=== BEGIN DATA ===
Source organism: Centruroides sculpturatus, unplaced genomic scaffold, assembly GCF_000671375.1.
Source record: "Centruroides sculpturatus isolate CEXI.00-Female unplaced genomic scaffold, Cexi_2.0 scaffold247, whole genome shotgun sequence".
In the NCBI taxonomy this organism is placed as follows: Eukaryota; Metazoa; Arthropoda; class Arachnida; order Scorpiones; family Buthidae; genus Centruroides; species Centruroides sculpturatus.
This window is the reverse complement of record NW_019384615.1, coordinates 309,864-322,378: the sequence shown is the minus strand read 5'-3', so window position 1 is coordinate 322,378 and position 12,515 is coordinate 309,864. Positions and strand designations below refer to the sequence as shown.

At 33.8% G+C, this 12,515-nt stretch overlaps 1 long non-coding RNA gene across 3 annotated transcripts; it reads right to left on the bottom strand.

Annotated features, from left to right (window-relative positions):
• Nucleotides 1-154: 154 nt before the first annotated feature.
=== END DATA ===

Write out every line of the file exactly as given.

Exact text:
Source organism: Centruroides sculpturatus, unplaced genomic scaffold, assembly GCF_000671375.1.
Source record: "Centruroides sculpturatus isolate CEXI.00-Female unplaced genomic scaffold, Cexi_2.0 scaffold247, whole genome shotgun sequence".
In the NCBI taxonomy this organism is placed as follows: Eukaryota; Metazoa; Arthropoda; class Arachnida; order Scorpiones; family Buthidae; genus Centruroides; species Centruroides sculpturatus.
This window is the reverse complement of record NW_019384615.1, coordinates 309,864-322,378: the sequence shown is the minus strand read 5'-3', so window position 1 is coordinate 322,378 and position 12,515 is coordinate 309,864. Positions and strand designations below refer to the sequence as shown.

At 33.8% G+C, this 12,515-nt stretch overlaps 1 long non-coding RNA gene across 3 annotated transcripts; it reads right to left on the bottom strand.

Annotated features, from left to right (window-relative positions):
• Nucleotides 1-154: 154 nt before the first annotated feature.